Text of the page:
• Provider verifies patient’s insurance plan (i.e. if the insurance is active or not, check for insurance eligibility, determine the type of insurance plan, verify the benefits of insurance) of the patient by calling their payer office or through the website 
  • Patient check-in and consult with the provider and engage in the service (services may be a normal checkup, office visit, surgery etc.)
  • Provider records the patient information, like patient's diagnosis, treatments, recommended drugs, services, supplies etc. in the billing system after the patient checks-out 
  • Those information of the visit is then sent to a medical coding professional (Medical coders) by providers. 
  • Medical coders reviews the provider information, extract the billable information and assign alphanumeric and numeric codes i.e procedure codes and diagnosis codes to the service provided to the patient. 
  • Procedure codes i.e. CPT codes tell the payer what service the healthcare provider performed. Diagnosis code i.e ICD codes  tell the payer why the patient received the services.
  • After medical codes are assigned, the claim is then created and sent to the clearinghouse for checking errors and formatting.
  • In some cases, healthcare providers send a medical claim directly to an insurance payer. High-volume payers like Medicare or Medicaid may receive bills directly from providers. This helps to reduce the time that it takes to receive reimbursement. 
  • The clearinghouse then scrubs the claim, checking it for errors basically known as, “Claim Scrubbing”
  • Claim scrubbing is the process of scanning medical claims for errors to avoid the chances of claim denials by the payers
  • Claim is then submitted to Insurer’s System (Payers)
  • Once the insurer receives the claim the adjudication process starts.

Claim Scrubbing

Claim scrubbing is the process of scanning medical claims for errors that would cause payers to deny the claim. This process verifies that all medical codes in a medical claim are accurate. Once a claim is created and ready to submit, claim scrubbers scan it for errors before it goes anywhere. If claim scrubbers detect errors, a medical coder will manually correct the claim. Claim scrubbers are primarily available through third-party medical billing services. It is a way of auditing claims before they are submitted to insurers.


Adjudication process in insurance payer’s system, starts when insurance payer receives the medical claim and starts the review process. Insurance payer determine their financial responsibilities in this process. Claim adjudication process includes following steps:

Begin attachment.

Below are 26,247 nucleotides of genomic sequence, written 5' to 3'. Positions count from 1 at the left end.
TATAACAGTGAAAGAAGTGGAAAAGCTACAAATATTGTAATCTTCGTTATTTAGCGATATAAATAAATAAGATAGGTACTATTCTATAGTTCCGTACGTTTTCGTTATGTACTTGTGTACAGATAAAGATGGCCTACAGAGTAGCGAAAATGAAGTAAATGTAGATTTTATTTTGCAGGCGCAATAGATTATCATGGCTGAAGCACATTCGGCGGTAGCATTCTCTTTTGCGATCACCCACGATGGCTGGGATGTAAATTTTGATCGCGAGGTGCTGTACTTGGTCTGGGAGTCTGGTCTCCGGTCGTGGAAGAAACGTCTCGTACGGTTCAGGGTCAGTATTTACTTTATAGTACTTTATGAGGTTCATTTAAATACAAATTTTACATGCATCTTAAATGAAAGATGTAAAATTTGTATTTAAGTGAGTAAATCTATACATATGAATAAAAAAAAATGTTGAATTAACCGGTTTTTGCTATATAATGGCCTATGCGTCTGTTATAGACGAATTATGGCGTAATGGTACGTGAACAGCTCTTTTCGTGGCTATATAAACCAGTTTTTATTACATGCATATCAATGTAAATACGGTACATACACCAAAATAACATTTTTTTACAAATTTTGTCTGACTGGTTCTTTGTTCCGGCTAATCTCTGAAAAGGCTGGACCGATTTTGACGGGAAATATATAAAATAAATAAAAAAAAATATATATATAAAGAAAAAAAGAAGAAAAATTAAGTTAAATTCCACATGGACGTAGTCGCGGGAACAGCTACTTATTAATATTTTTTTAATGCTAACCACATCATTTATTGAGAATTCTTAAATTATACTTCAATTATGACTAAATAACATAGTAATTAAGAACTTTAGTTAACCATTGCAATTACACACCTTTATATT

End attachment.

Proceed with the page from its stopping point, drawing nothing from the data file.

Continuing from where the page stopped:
• Insurance companies evaluate the claim and decide if the claim is valid and how much they need to reimburse the provider. 
  • The claims can be either accepted, denied or rejected by the insurance payers. In each scenario, the following actions are taken.


  • After Adjudication process, clearinghouse receive claim responses 
  • Clearinghouse send ERA/EOB statement to the provider for their claim explaining the reason for acceptance, denial or rejection of the claim
  • When claim is accepted, provider receives payment from insurance payers as per their insurance plan and any amount that is not covered by insurance plan is billed to the patient 
  • Provider is reimbursed

Explanation of Benefit (EOB)

EOB is a statement issued by a payer to the provider. It is the paper version of the statement that states the medical services the patient received and details on how the cost will be shared between the insurance payer and the patient. EOB contains following details:

  1. Patient Information
  2. Medical services received and cost of the service
  3. Amount paid by health insurance plan
  4. Amount not covered by health insurance plan
  5. Any outstanding amount patient is responsible for paying

Electronic Remittance Advice (ERA)

Electronic Remittance Advice(ERA) is the electronic version of claim payment details that payers send to the providers.  ERA contains information if a claim was paid or denied, final status and any adjustments the payer made to the billed amount.

The purpose of ERA is to eliminate paper-based explanations received from payers known as EOB (Explanation of Benefits) and as it is electronic it is fast and more reliable then EOB.